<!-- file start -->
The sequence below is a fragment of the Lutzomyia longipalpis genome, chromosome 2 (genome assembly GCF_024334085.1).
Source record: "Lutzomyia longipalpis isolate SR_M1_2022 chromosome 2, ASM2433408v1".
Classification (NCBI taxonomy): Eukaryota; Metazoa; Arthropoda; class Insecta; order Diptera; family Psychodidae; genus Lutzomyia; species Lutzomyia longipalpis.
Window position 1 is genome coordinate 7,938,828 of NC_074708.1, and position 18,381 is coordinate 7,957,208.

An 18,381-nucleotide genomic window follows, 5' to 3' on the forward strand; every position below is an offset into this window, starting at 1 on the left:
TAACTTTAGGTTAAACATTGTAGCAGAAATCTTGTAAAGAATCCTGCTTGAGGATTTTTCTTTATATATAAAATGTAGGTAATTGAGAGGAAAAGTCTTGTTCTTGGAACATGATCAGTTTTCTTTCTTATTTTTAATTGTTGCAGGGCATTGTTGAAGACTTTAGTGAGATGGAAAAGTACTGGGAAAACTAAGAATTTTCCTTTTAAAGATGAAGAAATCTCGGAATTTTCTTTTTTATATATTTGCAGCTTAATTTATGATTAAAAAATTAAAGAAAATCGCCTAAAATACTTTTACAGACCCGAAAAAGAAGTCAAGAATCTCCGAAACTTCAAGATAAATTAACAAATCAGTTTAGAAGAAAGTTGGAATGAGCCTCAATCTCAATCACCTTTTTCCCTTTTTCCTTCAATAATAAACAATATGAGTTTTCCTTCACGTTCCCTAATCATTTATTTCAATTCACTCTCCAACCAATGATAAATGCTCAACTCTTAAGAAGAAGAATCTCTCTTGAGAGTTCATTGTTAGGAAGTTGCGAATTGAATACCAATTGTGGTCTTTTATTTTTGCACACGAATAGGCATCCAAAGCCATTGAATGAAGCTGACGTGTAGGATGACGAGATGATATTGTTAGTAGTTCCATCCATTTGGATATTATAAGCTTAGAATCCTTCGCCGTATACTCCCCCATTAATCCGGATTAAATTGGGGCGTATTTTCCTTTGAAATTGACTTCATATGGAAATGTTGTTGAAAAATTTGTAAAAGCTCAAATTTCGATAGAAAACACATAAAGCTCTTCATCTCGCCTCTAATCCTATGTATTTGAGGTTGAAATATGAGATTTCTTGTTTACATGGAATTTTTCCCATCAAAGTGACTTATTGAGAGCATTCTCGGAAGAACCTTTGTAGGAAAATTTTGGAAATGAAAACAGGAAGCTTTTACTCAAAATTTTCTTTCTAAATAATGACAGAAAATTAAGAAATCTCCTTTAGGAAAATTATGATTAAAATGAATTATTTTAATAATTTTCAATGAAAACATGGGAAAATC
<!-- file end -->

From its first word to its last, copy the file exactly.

The sequence below is a fragment of the Lutzomyia longipalpis genome, chromosome 2 (genome assembly GCF_024334085.1).
Source record: "Lutzomyia longipalpis isolate SR_M1_2022 chromosome 2, ASM2433408v1".
Classification (NCBI taxonomy): Eukaryota; Metazoa; Arthropoda; class Insecta; order Diptera; family Psychodidae; genus Lutzomyia; species Lutzomyia longipalpis.
Window position 1 is genome coordinate 7,938,828 of NC_074708.1, and position 18,381 is coordinate 7,957,208.

An 18,381-nucleotide genomic window follows, 5' to 3' on the forward strand; every position below is an offset into this window, starting at 1 on the left:
TAACTTTAGGTTAAACATTGTAGCAGAAATCTTGTAAAGAATCCTGCTTGAGGATTTTTCTTTATATATAAAATGTAGGTAATTGAGAGGAAAAGTCTTGTTCTTGGAACATGATCAGTTTTCTTTCTTATTTTTAATTGTTGCAGGGCATTGTTGAAGACTTTAGTGAGATGGAAAAGTACTGGGAAAACTAAGAATTTTCCTTTTAAAGATGAAGAAATCTCGGAATTTTCTTTTTTATATATTTGCAGCTTAATTTATGATTAAAAAATTAAAGAAAATCGCCTAAAATACTTTTACAGACCCGAAAAAGAAGTCAAGAATCTCCGAAACTTCAAGATAAATTAACAAATCAGTTTAGAAGAAAGTTGGAATGAGCCTCAATCTCAATCACCTTTTTCCCTTTTTCCTTCAATAATAAACAATATGAGTTTTCCTTCACGTTCCCTAATCATTTATTTCAATTCACTCTCCAACCAATGATAAATGCTCAACTCTTAAGAAGAAGAATCTCTCTTGAGAGTTCATTGTTAGGAAGTTGCGAATTGAATACCAATTGTGGTCTTTTATTTTTGCACACGAATAGGCATCCAAAGCCATTGAATGAAGCTGACGTGTAGGATGACGAGATGATATTGTTAGTAGTTCCATCCATTTGGATATTATAAGCTTAGAATCCTTCGCCGTATACTCCCCCATTAATCCGGATTAAATTGGGGCGTATTTTCCTTTGAAATTGACTTCATATGGAAATGTTGTTGAAAAATTTGTAAAAGCTCAAATTTCGATAGAAAACACATAAAGCTCTTCATCTCGCCTCTAATCCTATGTATTTGAGGTTGAAATATGAGATTTCTTGTTTACATGGAATTTTTCCCATCAAAGTGACTTATTGAGAGCATTCTCGGAAGAACCTTTGTAGGAAAATTTTGGAAATGAAAACAGGAAGCTTTTACTCAAAATTTTCTTTCTAAATAATGACAGAAAATTAAGAAATCTCCTTTAGGAAAATTATGATTAAAATGAATTATTTTAATAATTTTCAATGAAAACATGGGAAAATC